National Endowment for the Art could be federally cut
By Patrick Hill
Little history about NEA, it was established by Congress in 1965. National Endowment for The Art is an independent federal agency that funds and supports art of America. NEA gives Americans the opportunity to participate in the arts, exercise their imaginations, and develop their creativity. This is all from the NEA website. Through the partnership with state arts agencies, local leaders, other federal agencies, and philanthropic sector. NEA supports learning, affirms, and celebrates this country rich and diverse cultural heritage for which it extends its work to promote equal access to the arts in every community in this nation.
Why do you need to know this; the NEA has been important for those who share the same passion for arts. Whether you love to paint or dance. The importance of NEA carries weight to cultural art within our heritage background in the United States. It does not have to be just cultural but art in general. Think about all things that came from art in this country. We would not know of the Mona Lisa portrait. How about impressionist painters like Mary Cassatt? Historical figures in art.
Schools rely on art to open kids mind to the possibilities. Even times it benefits the student’s creativity and imagination wonders to a platform where they can show case it to the world. The NEA offers programs and grants to students and organizations who are into the arts. Now, it is about to be cut from the government budget. It will eliminate grants and programs from students to artists.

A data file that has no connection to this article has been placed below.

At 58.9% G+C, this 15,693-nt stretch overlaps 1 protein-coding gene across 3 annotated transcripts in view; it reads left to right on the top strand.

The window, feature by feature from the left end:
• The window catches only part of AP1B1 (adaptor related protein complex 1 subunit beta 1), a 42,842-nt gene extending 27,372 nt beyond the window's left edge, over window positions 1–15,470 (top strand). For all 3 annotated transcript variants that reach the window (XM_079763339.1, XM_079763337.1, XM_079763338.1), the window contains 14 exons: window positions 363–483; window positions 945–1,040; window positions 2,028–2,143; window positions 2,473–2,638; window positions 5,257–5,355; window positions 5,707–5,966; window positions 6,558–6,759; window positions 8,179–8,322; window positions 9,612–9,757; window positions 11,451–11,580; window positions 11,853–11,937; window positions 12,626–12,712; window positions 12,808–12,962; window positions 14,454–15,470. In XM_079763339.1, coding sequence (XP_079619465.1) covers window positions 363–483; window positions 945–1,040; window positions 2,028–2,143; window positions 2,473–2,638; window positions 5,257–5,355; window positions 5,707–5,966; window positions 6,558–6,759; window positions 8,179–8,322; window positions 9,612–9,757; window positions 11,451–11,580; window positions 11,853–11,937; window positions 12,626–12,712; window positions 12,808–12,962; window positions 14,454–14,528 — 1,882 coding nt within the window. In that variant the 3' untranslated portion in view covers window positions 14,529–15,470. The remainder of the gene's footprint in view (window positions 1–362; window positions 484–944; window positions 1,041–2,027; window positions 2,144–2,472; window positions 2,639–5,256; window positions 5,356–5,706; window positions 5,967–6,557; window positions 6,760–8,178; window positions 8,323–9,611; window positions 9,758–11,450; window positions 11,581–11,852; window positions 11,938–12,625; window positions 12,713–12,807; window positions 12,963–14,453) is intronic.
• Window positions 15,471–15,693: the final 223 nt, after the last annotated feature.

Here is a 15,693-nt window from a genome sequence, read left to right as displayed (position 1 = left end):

An article by Max B. O’Connell from Rapid City Journal called “Trump team considers elimination of National Endowment of the Arts.” It suggests that Trump is considering eliminating NEA.
“According to a report in The Hill newspaper on Thursday, President Trump’s team has proposed the elimination of the NEA, as well as the elimination of the National Endowment of the Humanities and the privatization of the Corporation for Public Broadcasting.” (2017)
“Those potential changes are reportedly part of a blueprint to reduce federal spending by $10.5 trillion over 10 years, one that closely follows a plan put forth by the conservative think tank the Heritage Foundation last year.” (2017)
“However, the NEA’s budget in 2016 was $148 million; the NEH’s budget was roughly the same, while the CPB’s budget was $445 million. Combined, their funds make up .02 percent of the estimated $3.9 trillion the federal government spent during the fiscal year, according to The Washington Post.” (2017)
So, what happens if the NEA is eliminate, Max B. O’Connell discusses that as well.
“If the NEA were to be eliminated, the reverberations would be felt by businesses beyond local arts organizations.” (2017)
“A study by America for the Arts showed that audience attendance at art events generates spin-off income for many local businesses, including restaurants, parking garages, hotels and retail stores, with the average arts attendee spending $24.60 per event (not including the price of admission).” (2017)
There is no word yet on the topic at this moment. It is clear now, it will be discussed sooner or later. That eventually the federal government will not put money into the NEA if President Trump see no importance into investing federal dollars into this agency. Potentially can lead to small businesses such as art organizations closing.
What do you think?
Painting in the feature is by Monet